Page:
Sometimes your robot just wants to talk! This tutorial will show you how to make your Raspberry Pi speak aloud. We will use a software package called Espeak to convert text (or strings) into spoken words, out loud, on your robot. We show you three examples:
- How to create a countdown.
- How to modify the voice.
- Modify the voice for speed, language, and gender.
Here’s a quick video that summarizes the information below and walks you through step by step on getting the Raspberry Pi to speak aloud.
Materials You’ll Need
Dexter Industries Speakers
All the instructions assume you’re using Raspbian for Robots, our custom operating system for the Raspberry Pi based on Raspbian. You can buy an SD Card with Raspbian for Robots on it here, or you can download it for free and install it using our directions here.
This tutorial uses python3. It can be adapted to earlier versions of python.
- Make sure your Raspberry Pi is powered up and connected to your network.
- Connect the speaker to the audio jack as shown in the image.
To make the Raspberry Pi speak and read some text aloud, we need a software interface to convert text to speech on the speakers. For this we need a Text To Speech engine. The TTS engine we are using in this tutorial is eSpeak. The voice may be a little robotic, however it runs offline which is an added plus.
First let’s test if the audio is working on the Raspberry Pi. Run the following command:
If you are able to hear the sounds like “Front Center”,”Front Left”, “Front Right” and so on, your sound is working!
Next, install eSpeak. Run the following in terminal to install espeak:
sudo apt-get install espeak
Get the Raspberry Pi Speaking from the Command Line
After eSpeak has been successfully installed on the Raspberry Pi, run the following command to test eSpeak:
espeak "Text you wish to hear back" 2>/dev/null
espeak "Hello World" 2>/dev/null
You should hear “Hello World” from the speakers. Your Raspberry Pi is speaking!
Using Python to Make Your Raspberry Pi Speak
Now building on top of these commands you can create Python programs that speak words. We have two examples that you can download here:
- speak_count.py – This program reads aloud a countdown. The program prompts you for a number, and then counts off the numbers out loud until it reaches 0.
- speak_text.py – This program reads aloud the text you enter and it also records the speech to a file named Text.wav.
Running the Example Programs:
Connect your Pi to the internet. You will need to download and install the num2words Python package to convert the numbers to strings. This will convert an integer value to a string, which are then read aloud by the Raspberry Pi. Use the following command:
sudo pip3 install num2words
Go to the folder where you have copied the examples and run the following command:
sudo python3 speak_count.py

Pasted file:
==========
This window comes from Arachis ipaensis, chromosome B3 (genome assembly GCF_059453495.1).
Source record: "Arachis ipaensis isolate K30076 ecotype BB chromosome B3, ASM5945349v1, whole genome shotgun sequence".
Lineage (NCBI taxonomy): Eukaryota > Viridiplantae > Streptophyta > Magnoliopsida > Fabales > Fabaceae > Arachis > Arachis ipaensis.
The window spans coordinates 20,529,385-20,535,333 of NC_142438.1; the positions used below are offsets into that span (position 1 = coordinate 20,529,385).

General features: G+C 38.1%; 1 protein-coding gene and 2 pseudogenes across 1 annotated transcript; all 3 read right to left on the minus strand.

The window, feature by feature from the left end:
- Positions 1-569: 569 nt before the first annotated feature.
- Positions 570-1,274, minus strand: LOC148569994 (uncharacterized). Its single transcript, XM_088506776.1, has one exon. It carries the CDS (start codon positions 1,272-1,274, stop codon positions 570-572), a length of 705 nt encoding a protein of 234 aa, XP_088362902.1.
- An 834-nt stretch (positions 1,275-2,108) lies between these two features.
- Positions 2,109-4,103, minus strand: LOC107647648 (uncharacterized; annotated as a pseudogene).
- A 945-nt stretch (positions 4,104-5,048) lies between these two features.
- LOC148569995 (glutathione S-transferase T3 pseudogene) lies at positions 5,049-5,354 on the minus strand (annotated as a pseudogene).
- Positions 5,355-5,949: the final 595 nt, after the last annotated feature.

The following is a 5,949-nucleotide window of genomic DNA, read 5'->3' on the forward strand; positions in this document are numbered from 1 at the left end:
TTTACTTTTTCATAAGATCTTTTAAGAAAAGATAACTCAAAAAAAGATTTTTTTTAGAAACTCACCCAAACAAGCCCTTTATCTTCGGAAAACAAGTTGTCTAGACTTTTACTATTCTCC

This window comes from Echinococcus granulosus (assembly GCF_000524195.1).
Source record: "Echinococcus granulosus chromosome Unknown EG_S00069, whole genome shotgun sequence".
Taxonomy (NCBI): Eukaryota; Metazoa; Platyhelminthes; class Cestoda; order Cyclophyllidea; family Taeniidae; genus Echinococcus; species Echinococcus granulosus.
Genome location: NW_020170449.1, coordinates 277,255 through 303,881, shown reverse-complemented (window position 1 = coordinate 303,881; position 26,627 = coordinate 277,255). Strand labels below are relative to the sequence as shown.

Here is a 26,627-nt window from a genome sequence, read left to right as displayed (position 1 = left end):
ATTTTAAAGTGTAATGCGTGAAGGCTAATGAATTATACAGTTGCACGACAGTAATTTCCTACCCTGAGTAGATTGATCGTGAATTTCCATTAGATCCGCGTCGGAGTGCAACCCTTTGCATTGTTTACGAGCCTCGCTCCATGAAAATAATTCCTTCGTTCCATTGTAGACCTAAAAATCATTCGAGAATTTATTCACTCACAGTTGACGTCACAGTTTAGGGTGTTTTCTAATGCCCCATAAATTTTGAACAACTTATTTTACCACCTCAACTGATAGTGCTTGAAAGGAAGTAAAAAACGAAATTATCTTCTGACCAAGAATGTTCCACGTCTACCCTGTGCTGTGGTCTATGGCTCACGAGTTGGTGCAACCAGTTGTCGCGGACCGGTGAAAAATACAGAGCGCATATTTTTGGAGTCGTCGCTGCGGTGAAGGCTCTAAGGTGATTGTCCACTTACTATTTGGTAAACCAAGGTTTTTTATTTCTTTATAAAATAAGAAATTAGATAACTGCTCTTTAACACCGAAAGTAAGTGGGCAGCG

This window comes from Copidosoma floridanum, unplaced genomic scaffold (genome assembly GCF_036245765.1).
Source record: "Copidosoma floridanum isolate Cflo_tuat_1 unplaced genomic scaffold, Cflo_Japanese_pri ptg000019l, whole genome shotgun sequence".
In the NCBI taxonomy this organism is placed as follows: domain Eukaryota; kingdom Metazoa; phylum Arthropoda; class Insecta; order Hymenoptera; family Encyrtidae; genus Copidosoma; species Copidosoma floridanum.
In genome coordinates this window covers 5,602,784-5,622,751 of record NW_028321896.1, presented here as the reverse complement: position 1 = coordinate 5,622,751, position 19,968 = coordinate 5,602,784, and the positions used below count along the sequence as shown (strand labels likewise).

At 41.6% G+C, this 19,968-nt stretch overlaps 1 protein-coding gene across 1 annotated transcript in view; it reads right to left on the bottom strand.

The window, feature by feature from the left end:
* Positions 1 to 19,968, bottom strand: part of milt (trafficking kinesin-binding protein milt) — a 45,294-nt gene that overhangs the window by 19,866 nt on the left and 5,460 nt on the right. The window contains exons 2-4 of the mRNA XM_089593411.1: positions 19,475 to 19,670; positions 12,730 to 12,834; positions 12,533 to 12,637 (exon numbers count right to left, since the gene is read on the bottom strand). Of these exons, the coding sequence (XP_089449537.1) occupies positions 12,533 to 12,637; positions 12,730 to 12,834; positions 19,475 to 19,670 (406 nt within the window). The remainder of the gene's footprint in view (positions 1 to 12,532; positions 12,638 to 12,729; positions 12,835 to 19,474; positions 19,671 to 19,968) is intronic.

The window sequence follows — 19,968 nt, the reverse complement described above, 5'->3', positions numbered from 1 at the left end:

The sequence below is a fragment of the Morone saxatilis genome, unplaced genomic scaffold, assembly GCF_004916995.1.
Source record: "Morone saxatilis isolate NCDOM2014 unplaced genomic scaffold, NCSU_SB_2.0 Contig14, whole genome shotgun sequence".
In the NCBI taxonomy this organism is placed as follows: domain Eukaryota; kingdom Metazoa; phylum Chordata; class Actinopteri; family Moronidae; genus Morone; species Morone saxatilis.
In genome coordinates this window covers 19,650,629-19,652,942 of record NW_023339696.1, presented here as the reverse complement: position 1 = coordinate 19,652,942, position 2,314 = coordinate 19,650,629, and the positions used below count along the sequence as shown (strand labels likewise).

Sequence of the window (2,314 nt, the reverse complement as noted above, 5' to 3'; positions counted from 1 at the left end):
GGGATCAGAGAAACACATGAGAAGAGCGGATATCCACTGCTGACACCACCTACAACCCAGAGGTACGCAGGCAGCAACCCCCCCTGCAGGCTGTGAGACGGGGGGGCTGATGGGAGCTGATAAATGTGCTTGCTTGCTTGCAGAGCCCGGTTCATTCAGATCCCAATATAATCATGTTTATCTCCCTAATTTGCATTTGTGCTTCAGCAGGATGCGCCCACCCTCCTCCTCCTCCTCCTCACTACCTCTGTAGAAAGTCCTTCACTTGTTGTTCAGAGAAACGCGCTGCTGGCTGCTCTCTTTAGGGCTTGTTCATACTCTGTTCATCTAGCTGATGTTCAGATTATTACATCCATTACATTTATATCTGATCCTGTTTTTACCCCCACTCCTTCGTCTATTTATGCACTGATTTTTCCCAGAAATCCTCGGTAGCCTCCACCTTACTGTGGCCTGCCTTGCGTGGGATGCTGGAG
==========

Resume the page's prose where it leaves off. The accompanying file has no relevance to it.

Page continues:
Enter a number and you should hear a voice saying “Count Down Starts”, then you should hear numbers counted down from the entered number.
Run the program “speak_text.py” in the command line:
sudo python3 speak_text.py
When prompted, enter some text you wish to hear back. You should see the text you have entered and you will hear it back through your speakers!
Sample output is shown below.
As a bonus, this example also records the voice to a file named Text.wav.
Run the following commands to hear back the recorded voice.
A Deeper Dive on Raspberry Pi Speech: More Options
Modifying the Voice
The Espeak package provides a few good variations to the default voice used to speak out the text. The software supports more than 30 languages and a few of them are shown below. The syntax is “-v<voice filename>” For example, we can use an American accent with “en-us”:
espeak -ven-us "Welcome to Dexter tutorial" 2>/dev/null
Or we can use a French accent with “fr”:
espeak -vfr "Ce tutoriel de Dexter vous souhaite la bienvenue" 2>/dev/null
Or we can speak Spanish with the Raspberry Pi using the term “es”:
espeak -ves "Bienvenido al tutorial de Dexter" 2>/dev/null
You can also specify a male voice, or a female voice. You can choose between a few different male voices :+m1,+m2,+m3,+m4,+m5,+m6,+m7. For example, we can speak in male voice five:
espeak -ven+m5 "Welcome to Dexter tutorial" 2>/dev/null
You can also use female voices: +f1,+f2,+f3,+f4. For example, we can speak in female voice four:
espeak -ven+f4 "Welcome to Dexter tutorial" 2>/dev/null
You can also modify a few other aspects of the voice with +croak, +whisper. For example, we can whisper:
espeak -ven+whisper "Welcome to Dexter tutorial" 2>/dev/null
Modifying Speech Speed
The “-s” parameter controls the speed of reading a single word. It sets the speed in words-per-minute. The default value is 175. I generally use a faster speed of 260. The lower limit is 80. There is no upper limit, but about 500 is probably a practical maximum. We can set the word speed like this:
Fast at 300 words per minute:
espeak -s250 "Welcome to Dexter tutorial" 2>/dev/null
Or slow at 80 words per minute:
espeak -s80 "Welcome to Dexter tutorial" 2>/dev/null
Pause Between Words
We can use the “-g” to pause between words; the “g” stands for “word gap”. This option inserts a pause between words. The value is the length of the pause, in units of 10 ms (at the default speed of 170 wpm). A fast pause:
espeak -g10 "Welcome to Dexter tutorial" 2>/dev/null
A slow pause with 100 ms between words:
espeak -g180 "Welcome to Dexter tutorial" 2>/dev/null
There are lot more options available with the eSpeak package you can review here.
Questions About Your Speaking Raspberry Pi?
You can use these examples to build your own TTS powered projects and make the Raspberry Pi Speak. Please share any interesting projects that you build with us on the forums here!
Check out our DexterEd page to learn about our Classroom Kits, Curriculum and Teacher Trial program.